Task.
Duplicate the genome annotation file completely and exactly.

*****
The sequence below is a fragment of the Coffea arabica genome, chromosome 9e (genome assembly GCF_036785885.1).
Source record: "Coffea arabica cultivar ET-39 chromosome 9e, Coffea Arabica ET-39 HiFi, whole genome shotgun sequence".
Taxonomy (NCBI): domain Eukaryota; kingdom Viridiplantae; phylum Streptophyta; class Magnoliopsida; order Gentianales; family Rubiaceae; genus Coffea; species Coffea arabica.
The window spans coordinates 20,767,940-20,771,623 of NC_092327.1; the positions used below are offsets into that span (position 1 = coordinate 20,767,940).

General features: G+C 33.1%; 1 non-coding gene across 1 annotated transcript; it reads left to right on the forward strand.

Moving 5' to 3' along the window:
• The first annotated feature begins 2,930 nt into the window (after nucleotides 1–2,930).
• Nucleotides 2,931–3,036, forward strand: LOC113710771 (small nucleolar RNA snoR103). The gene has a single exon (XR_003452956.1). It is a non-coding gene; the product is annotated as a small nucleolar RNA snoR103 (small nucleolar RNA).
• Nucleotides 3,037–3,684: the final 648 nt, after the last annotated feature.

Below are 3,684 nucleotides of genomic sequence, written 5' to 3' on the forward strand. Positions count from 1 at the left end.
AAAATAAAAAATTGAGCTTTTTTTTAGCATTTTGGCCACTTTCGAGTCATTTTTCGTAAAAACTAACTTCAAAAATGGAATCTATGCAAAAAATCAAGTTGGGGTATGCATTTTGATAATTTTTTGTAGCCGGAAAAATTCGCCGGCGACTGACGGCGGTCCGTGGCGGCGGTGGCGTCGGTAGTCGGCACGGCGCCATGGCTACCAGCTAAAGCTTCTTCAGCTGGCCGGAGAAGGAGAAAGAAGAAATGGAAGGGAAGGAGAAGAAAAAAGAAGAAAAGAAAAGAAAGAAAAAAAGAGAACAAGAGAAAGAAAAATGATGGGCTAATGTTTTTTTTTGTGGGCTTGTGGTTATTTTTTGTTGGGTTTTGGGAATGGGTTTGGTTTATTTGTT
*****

The sequence below is a fragment of the Coffea arabica genome, chromosome 9e (genome assembly GCF_036785885.1).
Source record: "Coffea arabica cultivar ET-39 chromosome 9e, Coffea Arabica ET-39 HiFi, whole genome shotgun sequence".
Taxonomy (NCBI): domain Eukaryota; kingdom Viridiplantae; phylum Streptophyta; class Magnoliopsida; order Gentianales; family Rubiaceae; genus Coffea; species Coffea arabica.
The window spans coordinates 20,767,940-20,771,623 of NC_092327.1; the positions used below are offsets into that span (position 1 = coordinate 20,767,940).

General features: G+C 33.1%; 1 non-coding gene across 1 annotated transcript; it reads left to right on the forward strand.

Moving 5' to 3' along the window:
• The first annotated feature begins 2,930 nt into the window (after nucleotides 1–2,930).
• Nucleotides 2,931–3,036, forward strand: LOC113710771 (small nucleolar RNA snoR103). The gene has a single exon (XR_003452956.1). It is a non-coding gene; the product is annotated as a small nucleolar RNA snoR103 (small nucleolar RNA).
• Nucleotides 3,037–3,684: the final 648 nt, after the last annotated feature.

Below are 3,684 nucleotides of genomic sequence, written 5' to 3' on the forward strand. Positions count from 1 at the left end.
AAAATAAAAAATTGAGCTTTTTTTTAGCATTTTGGCCACTTTCGAGTCATTTTTCGTAAAAACTAACTTCAAAAATGGAATCTATGCAAAAAATCAAGTTGGGGTATGCATTTTGATAATTTTTTGTAGCCGGAAAAATTCGCCGGCGACTGACGGCGGTCCGTGGCGGCGGTGGCGTCGGTAGTCGGCACGGCGCCATGGCTACCAGCTAAAGCTTCTTCAGCTGGCCGGAGAAGGAGAAAGAAGAAATGGAAGGGAAGGAGAAGAAAAAAGAAGAAAAGAAAAGAAAGAAAAAAAGAGAACAAGAGAAAGAAAAATGATGGGCTAATGTTTTTTTTTGTGGGCTTGTGGTTATTTTTTGTTGGGTTTTGGGAATGGGTTTGGTTTATTTGTT